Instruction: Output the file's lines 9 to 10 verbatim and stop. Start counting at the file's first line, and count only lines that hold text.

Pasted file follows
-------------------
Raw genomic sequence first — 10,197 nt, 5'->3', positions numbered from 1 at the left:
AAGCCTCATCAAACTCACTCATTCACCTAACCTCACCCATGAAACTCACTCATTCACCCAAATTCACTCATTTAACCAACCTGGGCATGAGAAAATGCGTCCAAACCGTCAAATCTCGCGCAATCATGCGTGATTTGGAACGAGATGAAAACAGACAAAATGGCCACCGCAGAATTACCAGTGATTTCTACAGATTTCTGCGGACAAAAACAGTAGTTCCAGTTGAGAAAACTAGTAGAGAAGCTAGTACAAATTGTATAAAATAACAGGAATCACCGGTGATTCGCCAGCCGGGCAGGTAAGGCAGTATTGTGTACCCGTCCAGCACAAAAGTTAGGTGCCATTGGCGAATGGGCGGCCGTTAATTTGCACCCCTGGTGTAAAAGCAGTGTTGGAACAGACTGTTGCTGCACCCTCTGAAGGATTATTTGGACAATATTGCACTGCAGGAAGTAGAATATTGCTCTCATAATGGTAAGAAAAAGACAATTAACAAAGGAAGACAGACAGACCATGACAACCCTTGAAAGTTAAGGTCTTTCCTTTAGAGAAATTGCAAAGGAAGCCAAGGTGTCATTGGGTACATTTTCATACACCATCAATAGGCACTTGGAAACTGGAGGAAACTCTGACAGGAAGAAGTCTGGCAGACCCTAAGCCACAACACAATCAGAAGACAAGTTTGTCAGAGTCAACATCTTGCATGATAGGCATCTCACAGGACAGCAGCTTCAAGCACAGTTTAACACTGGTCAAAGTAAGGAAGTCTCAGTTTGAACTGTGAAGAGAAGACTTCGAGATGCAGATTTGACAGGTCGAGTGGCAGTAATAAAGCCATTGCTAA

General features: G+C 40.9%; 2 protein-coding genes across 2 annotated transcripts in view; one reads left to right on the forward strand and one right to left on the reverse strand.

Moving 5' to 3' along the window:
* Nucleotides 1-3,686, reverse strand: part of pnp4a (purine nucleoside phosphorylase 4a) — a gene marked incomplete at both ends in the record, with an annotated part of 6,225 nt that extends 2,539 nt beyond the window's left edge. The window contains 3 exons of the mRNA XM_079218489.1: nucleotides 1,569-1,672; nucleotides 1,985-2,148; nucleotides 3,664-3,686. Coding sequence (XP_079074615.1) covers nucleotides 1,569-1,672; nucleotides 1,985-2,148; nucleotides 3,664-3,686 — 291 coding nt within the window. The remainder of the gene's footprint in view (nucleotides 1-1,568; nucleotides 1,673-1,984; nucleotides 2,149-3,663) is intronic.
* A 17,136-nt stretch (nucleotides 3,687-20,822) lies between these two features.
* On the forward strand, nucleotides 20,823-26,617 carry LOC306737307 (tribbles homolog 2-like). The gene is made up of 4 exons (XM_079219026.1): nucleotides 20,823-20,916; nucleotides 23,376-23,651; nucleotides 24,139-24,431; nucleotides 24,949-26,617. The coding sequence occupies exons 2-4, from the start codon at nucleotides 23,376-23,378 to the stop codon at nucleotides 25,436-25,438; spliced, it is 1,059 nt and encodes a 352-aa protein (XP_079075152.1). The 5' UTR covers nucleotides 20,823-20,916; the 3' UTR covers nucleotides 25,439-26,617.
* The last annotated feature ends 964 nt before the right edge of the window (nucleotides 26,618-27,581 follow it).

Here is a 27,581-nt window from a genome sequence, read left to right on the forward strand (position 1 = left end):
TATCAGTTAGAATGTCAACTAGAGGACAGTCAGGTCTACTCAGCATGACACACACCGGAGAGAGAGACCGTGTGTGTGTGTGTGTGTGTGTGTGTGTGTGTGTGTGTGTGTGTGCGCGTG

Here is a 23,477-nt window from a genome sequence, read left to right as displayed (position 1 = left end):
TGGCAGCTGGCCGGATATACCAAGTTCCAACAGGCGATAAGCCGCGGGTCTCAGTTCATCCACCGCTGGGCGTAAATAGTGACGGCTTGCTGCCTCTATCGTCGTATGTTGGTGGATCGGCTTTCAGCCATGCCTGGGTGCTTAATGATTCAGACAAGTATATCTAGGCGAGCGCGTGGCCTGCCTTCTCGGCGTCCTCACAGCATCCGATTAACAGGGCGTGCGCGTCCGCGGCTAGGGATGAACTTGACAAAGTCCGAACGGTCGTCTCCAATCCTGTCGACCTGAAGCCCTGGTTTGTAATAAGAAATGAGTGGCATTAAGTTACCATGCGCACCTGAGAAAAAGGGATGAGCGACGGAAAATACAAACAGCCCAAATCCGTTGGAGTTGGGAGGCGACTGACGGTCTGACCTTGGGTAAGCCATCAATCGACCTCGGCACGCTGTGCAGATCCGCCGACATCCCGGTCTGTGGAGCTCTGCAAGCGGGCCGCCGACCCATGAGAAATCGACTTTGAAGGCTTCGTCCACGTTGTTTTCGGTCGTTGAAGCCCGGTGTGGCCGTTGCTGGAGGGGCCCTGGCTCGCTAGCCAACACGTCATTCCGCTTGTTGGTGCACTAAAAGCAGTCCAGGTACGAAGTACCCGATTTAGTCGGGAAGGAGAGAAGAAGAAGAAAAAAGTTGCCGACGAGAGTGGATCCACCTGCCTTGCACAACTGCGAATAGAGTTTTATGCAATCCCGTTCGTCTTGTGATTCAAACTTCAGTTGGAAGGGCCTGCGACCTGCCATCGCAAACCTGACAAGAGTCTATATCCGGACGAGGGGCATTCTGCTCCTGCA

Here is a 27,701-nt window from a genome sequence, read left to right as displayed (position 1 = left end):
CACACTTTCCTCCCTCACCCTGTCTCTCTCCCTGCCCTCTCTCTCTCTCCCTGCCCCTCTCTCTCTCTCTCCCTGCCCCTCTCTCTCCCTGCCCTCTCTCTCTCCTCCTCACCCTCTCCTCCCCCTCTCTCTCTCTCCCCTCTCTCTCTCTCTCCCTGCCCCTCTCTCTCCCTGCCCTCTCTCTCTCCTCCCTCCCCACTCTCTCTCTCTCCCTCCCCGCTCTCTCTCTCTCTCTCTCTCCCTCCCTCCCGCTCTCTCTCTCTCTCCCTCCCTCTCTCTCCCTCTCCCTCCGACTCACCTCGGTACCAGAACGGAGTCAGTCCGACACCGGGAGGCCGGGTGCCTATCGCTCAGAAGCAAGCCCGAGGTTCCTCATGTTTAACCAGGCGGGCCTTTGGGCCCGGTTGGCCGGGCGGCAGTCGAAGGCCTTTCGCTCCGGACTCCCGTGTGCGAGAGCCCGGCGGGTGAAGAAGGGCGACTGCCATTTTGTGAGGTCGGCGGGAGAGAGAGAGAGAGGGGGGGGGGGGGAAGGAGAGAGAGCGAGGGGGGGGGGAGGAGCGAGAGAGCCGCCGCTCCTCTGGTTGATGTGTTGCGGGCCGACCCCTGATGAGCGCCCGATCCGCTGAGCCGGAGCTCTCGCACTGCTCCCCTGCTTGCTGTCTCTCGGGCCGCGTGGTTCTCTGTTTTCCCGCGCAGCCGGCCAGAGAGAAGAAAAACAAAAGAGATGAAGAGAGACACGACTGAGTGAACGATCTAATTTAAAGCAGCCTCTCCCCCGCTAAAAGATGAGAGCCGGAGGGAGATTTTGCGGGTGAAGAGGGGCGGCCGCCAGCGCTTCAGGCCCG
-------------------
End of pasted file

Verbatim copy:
Here is a 27,581-nt window from a genome sequence, read left to right on the forward strand (position 1 = left end):
TATCAGTTAGAATGTCAACTAGAGGACAGTCAGGTCTACTCAGCATGACACACACCGGAGAGAGAGACCGTGTGTGTGTGTGTGTGTGTGTGTGTGTGTGTGTGTGTGTGTGTGCGCGTG